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Column by the Chancellor in Hawai‘i Island Chamber of Commerce Newsletter: February 2012

Message from UH Hilo Chancellor Donald O. Straney
Chamber Connection Newsletter
Hawai‘i Island Chamber of Commerce

February 2012

UH Hilo and the state collaborate on energy and food sustainability

Hawaii Island Chamber of Commerce LogoOne of the goals in the University of Hawai‘i at Hilo’s new Strategic Plan is to foster a sustainable environment on campus, one that gives students, faculty and staff the best possible place in which to study, work and live. One of the key components of this sustainability goal is responsible stewardship for Hawai‘i’s precious natural resources by providing leadership in recycling, sustainable resource use, food production, “green” building design, and use of renewable energy sources on campus.

We already are making great strides in these objectives with the installation of photo voltaic on several of our buildings and promotion of “local first” days in our campus eateries. Our newly re-formed Sustainability Committee is currently discussing new initiatives on energy and recycling. During winter break, our campus community participated in our Green Days initiative, in which many facilities and offices on campus were closed, saving $68.5 thousand in energy costs.

A statewide initiative that dovetails in part with UH Hilo’s sustainability goals is the work of the Hawai‘i EPSCoR Statewide Governance Committee, of which I am co-chair. EPSCoR is a multi-million dollar federally-funded statewide initiative called the Experimental Program to Stimulate Competitive Research. Taking the lead from Governor Abercrombie’s “A New Day in Hawai‘i” roadmap, in which the governor emphasizes the urgent need to infuse technology and innovation into the economy, the EPSCoR committee is providing leadership for development of the Hawai‘i Statewide Science and Technology Strategic Plan. The committee recently drew up a proposed guide, “Sustaining and Improving Quality of Life for a Prosperous Hawai‘i: A Statewide Framework for Science and Technology,” including a section on energy and food sustainability.

The plan, still in draft form, is meant for state and local governments, businesses, and the education sector and “provides a pathway for sparking conversations and actions that will bring to bear the latest knowledge and technology to grow, diversify and strengthen a resilient state economy, and improve the overall quality of life for Hawai‘i residents.” The plan advocates four key objectives: 1) strengthen the sci-tech talent pool; 2) foster synergies between Hawaii’s sci-tech businesses and institutions; 3) advance sci-tech for a healthy state; and 4) invest in sci-tech for a resilient, sustainable island state.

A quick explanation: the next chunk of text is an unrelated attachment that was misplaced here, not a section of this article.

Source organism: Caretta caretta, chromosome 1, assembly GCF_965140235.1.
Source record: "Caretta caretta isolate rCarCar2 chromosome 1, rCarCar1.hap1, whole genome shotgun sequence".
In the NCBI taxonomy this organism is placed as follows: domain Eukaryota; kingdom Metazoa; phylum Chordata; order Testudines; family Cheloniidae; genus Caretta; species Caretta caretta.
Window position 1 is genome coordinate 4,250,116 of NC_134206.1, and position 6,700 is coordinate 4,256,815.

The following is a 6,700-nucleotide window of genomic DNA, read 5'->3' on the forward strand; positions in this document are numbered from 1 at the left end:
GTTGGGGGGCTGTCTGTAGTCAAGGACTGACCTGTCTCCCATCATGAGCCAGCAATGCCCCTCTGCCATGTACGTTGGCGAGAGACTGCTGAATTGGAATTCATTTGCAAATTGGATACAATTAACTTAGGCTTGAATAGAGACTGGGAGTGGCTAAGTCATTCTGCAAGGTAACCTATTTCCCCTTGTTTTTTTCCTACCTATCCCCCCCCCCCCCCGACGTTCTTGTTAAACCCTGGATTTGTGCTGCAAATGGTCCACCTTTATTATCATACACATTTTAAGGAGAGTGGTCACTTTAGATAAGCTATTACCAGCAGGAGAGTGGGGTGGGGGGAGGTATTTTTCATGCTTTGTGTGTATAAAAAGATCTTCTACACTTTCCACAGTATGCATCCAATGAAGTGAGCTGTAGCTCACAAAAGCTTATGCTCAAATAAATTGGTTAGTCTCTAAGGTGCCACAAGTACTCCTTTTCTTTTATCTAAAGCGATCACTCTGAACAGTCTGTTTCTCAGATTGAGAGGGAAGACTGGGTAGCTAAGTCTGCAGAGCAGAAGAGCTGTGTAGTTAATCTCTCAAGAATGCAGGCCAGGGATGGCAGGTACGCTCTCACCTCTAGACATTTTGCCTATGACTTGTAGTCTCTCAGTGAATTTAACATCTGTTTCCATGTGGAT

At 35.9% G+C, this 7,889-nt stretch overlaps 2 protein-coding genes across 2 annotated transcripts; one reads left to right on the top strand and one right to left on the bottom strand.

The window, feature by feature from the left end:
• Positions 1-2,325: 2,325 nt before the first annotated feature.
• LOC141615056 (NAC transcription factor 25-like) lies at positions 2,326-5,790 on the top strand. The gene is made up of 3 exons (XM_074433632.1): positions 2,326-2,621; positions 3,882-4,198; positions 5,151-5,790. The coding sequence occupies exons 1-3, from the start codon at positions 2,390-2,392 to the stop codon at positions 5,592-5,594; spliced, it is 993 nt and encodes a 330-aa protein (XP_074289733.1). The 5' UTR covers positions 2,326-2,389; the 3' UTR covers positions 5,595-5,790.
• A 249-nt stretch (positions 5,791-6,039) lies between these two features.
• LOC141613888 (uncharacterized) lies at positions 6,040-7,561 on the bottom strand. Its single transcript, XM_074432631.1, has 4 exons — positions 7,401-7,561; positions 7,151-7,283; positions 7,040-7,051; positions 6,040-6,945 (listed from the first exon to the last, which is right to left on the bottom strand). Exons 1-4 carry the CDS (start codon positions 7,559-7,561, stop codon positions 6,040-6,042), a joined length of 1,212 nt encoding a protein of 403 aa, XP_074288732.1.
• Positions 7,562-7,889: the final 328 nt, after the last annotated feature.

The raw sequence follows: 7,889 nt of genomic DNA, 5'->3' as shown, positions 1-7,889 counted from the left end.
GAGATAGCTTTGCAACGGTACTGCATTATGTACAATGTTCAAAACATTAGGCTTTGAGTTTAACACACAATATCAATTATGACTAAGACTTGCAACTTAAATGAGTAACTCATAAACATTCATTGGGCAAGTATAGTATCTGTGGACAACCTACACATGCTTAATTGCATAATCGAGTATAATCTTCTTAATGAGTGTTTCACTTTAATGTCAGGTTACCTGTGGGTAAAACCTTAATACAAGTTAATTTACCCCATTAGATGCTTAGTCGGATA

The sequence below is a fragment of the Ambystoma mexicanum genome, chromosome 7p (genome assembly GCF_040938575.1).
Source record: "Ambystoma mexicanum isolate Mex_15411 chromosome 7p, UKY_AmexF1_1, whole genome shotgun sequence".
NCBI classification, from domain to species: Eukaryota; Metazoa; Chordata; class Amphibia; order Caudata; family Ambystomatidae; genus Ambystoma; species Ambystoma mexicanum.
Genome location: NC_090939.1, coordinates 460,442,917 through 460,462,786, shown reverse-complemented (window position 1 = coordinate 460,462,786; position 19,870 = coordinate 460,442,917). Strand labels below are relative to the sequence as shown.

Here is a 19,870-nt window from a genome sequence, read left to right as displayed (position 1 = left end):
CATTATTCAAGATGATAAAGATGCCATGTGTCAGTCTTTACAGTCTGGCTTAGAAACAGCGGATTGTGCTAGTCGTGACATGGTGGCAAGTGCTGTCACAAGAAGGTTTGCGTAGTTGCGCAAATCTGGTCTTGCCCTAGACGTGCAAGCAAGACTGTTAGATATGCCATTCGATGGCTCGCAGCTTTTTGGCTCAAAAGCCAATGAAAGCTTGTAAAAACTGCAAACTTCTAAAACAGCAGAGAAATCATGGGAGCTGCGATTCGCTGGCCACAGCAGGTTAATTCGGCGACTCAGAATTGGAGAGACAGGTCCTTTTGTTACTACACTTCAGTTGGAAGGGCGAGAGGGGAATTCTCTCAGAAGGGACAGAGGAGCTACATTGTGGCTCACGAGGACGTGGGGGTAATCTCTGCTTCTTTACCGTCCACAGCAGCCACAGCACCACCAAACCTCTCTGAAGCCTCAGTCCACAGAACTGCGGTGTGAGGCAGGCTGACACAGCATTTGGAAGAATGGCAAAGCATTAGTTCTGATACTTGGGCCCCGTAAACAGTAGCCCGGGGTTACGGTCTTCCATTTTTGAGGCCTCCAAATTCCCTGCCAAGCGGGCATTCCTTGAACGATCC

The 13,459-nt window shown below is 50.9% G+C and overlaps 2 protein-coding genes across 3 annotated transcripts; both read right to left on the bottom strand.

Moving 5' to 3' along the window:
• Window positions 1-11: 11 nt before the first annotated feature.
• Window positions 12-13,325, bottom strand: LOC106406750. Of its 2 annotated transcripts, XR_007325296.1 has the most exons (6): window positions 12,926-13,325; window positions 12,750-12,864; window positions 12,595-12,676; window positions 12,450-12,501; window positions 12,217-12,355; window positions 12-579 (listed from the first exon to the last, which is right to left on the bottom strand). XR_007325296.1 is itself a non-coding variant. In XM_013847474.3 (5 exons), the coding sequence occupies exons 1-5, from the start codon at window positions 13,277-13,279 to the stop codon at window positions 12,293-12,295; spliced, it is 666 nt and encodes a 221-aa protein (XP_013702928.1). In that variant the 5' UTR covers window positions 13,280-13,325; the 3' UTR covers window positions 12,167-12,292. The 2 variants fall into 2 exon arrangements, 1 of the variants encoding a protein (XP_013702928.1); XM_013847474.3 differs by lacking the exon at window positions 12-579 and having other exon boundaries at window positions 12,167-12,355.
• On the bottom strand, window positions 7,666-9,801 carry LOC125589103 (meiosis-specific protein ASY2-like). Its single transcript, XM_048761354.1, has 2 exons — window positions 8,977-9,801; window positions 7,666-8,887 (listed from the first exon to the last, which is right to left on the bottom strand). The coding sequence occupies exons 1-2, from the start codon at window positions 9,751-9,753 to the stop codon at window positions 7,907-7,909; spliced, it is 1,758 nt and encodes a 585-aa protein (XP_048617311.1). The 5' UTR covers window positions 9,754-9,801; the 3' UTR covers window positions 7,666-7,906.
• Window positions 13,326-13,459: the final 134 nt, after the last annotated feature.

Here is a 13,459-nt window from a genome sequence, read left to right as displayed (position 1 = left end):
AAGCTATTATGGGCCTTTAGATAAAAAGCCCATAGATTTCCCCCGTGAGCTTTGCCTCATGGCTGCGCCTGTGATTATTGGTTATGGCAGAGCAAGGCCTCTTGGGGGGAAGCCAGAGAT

Objective 4 addresses the current model in which the state imports 90% of its energy (through oil) and 85% of its food need; the EPSCoR committee expresses concern that Hawai‘i is therefore exposed to increased risks relating to energy and food supplies. “Investment in scientific and technological research to help Hawai‘i produce more of its own energy and food for domestic use and exportation will help to ensure that the state is protected,” the draft plan states.

I’ve placed as one of my priorities the advocacy of initiatives that bring us closer to a truly sustainable campus, island, and state. Governor Abercrombie’s New Day roadmap, UH Hilo’s strategic plan, and EPSCoR’s draft sci-tech guide all encourage discussion and collaboration to advance the objectives I’ve discussed above. In last month’s column, I wrote about convening the first UH Hilo Community Vision Summit with leaders from our local community—representatives of education, health, technology, business, local government, and community non-profits. Among the most prevalent topics at the summit was UH Hilo’s focus on energy and agriculture. “UH Hilo has to focus on the new trends where jobs are and communicate this to the community,” said one participant. “This will produce the ‘fire in the belly’ for motivation in education.”

More community vision summits are planned for the near future. I look forward to working with the chamber and its members to advance sustainable initiatives and practices for the benefit of our island and state.

For more news from the Office of the Chancellor, visit my blog.

Don Straney

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